But in this case, there was no-one from the newsroom to act as ombudsman for Hannity. His show’s producers edited Fox News footage together in a false way, and they played the package twice. It is legitimate, then, to ask whether the news desk is convinced by Hannity’s explanation. It is their credibility at stake.

The recent dustup over the Treasury Department’s attempt at excluding Fox News’s Major Garrett from a round-robin interview revealed apparent walls-within-walls within Fox’s news operation, too. Their original report, which stated that the Obama administration was behind an attempt to freeze Fox out of the interviews with Feinberg, contained no documentation or direct quotes from any of the principles. Why didn’t they interview Major Garrett for that spot? When Garrett finally did tell his story, only after Fox News had capitalized on the story, it turned out that Fox’s original report was incomplete and misleading.

This was underscored by the fact that Fox News’ Senior Vice President for News Michael Clemente had just spent the weekend filling in the gaps in that original report.

It would appear, then, that apart from their opinion arm, there are actually 3 distinct chambers of the Fox news operation: The news desk, the reporters, and the executives. It seems they would like us to judge the credibility of each separately.

We asked Fox News if their news operation satisfied with Hannity’s explanation of the misuse of their footage by an opinion show, if we could get an explanation from the video editor and/or the technical director explaining how this accident occurred, and if we could get Fox News Channel’s editorial standards with regard to presentation of news content during opinion programs. We await their response.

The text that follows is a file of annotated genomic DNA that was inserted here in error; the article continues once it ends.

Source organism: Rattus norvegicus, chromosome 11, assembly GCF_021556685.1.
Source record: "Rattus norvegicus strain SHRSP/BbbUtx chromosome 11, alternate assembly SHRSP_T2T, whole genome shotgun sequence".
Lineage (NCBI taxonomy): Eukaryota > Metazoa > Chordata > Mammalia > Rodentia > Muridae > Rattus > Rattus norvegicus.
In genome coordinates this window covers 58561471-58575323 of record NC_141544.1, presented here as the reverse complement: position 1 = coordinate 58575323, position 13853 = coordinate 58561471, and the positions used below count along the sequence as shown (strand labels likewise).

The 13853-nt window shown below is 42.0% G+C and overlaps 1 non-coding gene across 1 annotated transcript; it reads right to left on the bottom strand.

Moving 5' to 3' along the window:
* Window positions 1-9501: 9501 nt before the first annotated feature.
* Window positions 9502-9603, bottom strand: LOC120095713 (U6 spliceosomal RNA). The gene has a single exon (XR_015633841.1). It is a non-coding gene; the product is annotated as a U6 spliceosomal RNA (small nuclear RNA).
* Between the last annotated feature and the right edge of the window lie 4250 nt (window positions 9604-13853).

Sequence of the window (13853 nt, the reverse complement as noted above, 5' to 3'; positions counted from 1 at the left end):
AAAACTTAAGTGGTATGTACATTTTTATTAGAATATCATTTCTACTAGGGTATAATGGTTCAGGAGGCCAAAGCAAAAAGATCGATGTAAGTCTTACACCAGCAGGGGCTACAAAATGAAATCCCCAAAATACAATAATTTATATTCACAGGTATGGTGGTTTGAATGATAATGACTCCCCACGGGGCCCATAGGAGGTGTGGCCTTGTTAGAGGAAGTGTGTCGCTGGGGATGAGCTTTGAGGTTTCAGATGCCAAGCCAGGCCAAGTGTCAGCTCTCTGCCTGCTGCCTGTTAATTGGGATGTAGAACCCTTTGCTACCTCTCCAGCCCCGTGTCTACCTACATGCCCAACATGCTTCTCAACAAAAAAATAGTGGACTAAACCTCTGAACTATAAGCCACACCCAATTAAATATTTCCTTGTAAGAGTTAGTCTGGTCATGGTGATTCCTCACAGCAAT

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ACORN Worker From Pimp Video Reported Incident to Police?

acorns2

Someone tweeted the link to this AP story this morning (I don’t remember who), and wondered if Fox News would be reporting this.  The headline is “Police: ACORN worker in video reported couple.”

With a hed like that, I wouldn’t expect Fox News to report that story, but if they actually read the story, I’m thinking they would.  As a defense of ACORN, this story is a miserable failure.  Here’s the meat:

National City police said Monday that Juan Carlos Vera contacted his cousin, a police detective, to get advice on what to with information on possible human smuggling.

Police say he contacted law enforcement two days later. The detective consulted another police official who served on a federal human smuggling task force, who said he needed more details.